I just finished the book Chameleon Days: An American Boyhood in Ethiopia by Tim Bascom, the memoir of a man who was raised in Ethiopia because his parents were Christian missionaries there with SIM. I have read a couple of other stories by missionaries' children, and I find myself troubled that each of the stories involved something truly unfortunate happening in the child's life, as the result.
In this particular book, he attended boarding school in Addis Ababa (Ethiopia's capital), at the school for all the missionary kids (his parents were stationed at a village in another part of Ethiopia.) At the age of six he began attending this school, seperated from his parents for most of the year. They would have the kids write letters to their parents, but the letters were supervised and dictated by a teacher for the child to write. If a child misbehaved, they were beat with a leather belt by one of the people in charge. He says that growing up he never had one, not one, Ethiopian playmate/friend, because he resented them in some way for taking his parents away, and also because the boarding school never had the kids interface with anyone else, it sheltered them from the surrounding society/culture.
As an adult now, he has gravitated (understandably in many ways) towards a very liberal form of religion, because he tired of the "duty" focused Christianity he felt his parents practiced. Although his memoir isn't bitter, I gathered from the overall tone that he doesn't look back on much of his childhood with fondness.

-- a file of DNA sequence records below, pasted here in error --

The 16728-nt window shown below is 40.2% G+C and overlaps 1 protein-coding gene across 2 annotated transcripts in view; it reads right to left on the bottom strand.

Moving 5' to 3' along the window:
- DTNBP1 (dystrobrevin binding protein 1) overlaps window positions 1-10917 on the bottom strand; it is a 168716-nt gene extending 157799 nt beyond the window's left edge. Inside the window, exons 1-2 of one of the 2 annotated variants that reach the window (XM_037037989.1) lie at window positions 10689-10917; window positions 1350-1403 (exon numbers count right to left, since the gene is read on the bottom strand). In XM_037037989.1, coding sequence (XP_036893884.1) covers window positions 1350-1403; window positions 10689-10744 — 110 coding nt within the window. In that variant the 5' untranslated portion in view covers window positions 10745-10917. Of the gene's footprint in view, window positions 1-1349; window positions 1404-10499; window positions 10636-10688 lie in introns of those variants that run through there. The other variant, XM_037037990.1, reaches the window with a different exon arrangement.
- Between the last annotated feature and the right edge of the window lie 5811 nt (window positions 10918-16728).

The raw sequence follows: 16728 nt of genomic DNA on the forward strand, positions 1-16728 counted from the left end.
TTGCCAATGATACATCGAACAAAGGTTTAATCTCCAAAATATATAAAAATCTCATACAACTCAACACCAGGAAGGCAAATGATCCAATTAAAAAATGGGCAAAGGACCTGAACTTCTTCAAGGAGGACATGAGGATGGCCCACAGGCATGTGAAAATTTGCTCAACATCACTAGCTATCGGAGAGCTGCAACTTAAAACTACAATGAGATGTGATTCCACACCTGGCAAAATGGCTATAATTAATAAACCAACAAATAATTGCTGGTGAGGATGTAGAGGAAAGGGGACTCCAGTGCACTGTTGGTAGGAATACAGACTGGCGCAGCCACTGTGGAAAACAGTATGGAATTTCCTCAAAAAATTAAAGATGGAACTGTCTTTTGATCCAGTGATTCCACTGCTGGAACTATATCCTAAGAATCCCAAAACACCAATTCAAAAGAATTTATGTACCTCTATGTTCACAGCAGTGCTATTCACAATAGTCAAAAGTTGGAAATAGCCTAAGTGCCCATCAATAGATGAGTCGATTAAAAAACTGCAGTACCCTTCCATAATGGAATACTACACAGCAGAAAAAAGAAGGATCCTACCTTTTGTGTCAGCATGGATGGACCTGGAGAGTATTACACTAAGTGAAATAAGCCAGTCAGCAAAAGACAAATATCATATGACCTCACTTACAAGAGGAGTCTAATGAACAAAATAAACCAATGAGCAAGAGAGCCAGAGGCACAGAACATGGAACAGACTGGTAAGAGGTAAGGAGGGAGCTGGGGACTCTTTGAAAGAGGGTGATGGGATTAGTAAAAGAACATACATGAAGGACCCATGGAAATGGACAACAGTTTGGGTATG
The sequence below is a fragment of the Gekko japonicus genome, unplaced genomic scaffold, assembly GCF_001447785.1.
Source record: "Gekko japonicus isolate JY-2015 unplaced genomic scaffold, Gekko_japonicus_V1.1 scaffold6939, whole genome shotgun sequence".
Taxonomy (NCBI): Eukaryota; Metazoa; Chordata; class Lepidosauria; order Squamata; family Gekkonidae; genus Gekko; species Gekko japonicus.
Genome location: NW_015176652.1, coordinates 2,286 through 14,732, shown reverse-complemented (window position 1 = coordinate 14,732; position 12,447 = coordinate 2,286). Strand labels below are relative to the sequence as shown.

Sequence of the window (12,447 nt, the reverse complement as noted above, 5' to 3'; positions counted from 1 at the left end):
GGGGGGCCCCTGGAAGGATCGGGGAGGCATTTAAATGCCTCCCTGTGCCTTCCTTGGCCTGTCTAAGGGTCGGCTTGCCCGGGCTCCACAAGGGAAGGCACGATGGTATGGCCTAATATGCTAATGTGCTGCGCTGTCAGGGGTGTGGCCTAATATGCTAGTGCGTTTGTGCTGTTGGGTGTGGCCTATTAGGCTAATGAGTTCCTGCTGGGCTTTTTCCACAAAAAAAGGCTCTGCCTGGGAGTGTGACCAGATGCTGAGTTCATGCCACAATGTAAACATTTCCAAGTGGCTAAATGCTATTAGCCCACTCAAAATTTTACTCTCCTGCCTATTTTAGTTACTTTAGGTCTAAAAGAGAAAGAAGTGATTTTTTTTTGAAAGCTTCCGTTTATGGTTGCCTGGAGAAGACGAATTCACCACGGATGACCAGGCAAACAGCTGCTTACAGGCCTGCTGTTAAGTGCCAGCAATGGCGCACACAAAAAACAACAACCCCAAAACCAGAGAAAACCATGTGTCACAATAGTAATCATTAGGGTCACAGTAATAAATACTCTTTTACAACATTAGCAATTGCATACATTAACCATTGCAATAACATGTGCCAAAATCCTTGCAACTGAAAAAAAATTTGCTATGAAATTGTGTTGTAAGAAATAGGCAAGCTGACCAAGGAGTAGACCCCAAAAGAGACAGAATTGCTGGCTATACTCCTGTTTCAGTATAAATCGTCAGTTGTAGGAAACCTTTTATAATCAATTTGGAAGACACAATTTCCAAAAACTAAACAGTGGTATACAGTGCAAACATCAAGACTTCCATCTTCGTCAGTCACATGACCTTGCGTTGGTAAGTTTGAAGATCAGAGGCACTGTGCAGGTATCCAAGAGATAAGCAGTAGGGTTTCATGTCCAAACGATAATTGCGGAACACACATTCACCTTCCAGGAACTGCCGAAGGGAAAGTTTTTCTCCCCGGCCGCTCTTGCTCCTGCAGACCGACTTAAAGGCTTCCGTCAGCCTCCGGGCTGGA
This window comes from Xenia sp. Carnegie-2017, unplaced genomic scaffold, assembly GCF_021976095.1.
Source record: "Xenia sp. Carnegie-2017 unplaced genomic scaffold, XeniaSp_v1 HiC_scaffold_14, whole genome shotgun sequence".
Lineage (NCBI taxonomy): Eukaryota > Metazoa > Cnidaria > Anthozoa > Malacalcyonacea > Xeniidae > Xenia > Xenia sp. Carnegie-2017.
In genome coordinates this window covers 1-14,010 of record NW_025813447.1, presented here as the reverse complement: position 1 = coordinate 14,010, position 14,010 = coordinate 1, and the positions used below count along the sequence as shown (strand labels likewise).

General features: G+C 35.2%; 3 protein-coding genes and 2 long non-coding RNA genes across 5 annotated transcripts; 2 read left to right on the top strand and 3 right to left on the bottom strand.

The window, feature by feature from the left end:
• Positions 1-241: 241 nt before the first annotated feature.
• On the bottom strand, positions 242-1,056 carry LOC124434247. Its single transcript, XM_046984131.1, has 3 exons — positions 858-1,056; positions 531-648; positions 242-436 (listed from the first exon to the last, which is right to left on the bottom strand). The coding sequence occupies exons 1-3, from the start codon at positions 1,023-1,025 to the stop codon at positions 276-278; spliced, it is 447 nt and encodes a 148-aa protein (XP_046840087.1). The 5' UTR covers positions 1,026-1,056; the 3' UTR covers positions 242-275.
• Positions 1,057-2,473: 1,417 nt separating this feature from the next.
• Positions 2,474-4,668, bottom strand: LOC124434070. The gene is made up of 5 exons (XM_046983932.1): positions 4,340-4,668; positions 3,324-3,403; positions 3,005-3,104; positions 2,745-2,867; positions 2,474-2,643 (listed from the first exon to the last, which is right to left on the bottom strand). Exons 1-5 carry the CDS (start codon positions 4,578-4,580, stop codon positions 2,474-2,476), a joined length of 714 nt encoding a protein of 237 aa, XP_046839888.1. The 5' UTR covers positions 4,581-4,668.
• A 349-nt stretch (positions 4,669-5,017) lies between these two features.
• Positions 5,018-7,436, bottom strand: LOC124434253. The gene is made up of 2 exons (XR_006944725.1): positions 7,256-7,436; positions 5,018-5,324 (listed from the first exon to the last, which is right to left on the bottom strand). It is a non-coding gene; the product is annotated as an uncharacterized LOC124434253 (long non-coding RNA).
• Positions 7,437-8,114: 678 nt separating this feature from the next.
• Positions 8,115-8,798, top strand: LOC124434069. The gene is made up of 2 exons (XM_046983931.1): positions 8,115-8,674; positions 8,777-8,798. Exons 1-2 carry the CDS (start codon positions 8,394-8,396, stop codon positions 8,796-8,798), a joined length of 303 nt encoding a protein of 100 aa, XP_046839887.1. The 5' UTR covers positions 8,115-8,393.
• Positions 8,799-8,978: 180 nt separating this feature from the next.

And I've read other stories of missionary children, things (horrible things, much worse than getting hit with a belt) that happened to them at the Christian missionary boarding schools they attended. Things that have left them with a lot of healing to do.
So I'm wondering, why is this? When the Bible tells us to go and make disciples of all the nations, certainly it isn't asking us to throw our children to the wolves in the name of self denial and sacrifice. I wonder if the apparent corruption in these boarding schools still happens, or if improvements have been made over the years. And how on earth did some of the worst abusers, supposed missionaries, even get hired for these schools?
It makes me so sad that so many children have essentially lost their childhoods, their faith and sometimes even their innocence all in the name of missions. I don't believe it has to be that way by any means, nor is it God's intention. Kevin and I have talked about someday wanting to live somewhere in East Africa (ideally Ethiopia) for awhile, who knows if/when/how that would ever happen. I am quite convinced that a child could have a rich, full, happy childhood living in a different culture. So when I read some of these stories I think of all the missed opportunities, lost time, and the misguided intentions of so many well-meaning adults. It is just so sad, and I hope that some of the mentalities that contribute to this have, indeed, changed.
(In my next post I think I will give some of my own random opinions on why these things have happened.)